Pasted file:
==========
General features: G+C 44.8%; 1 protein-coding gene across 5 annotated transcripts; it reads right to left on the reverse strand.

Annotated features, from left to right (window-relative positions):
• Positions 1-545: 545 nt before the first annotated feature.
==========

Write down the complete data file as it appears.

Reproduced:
General features: G+C 44.8%; 1 protein-coding gene across 5 annotated transcripts; it reads right to left on the reverse strand.

Annotated features, from left to right (window-relative positions):
• Positions 1-545: 545 nt before the first annotated feature.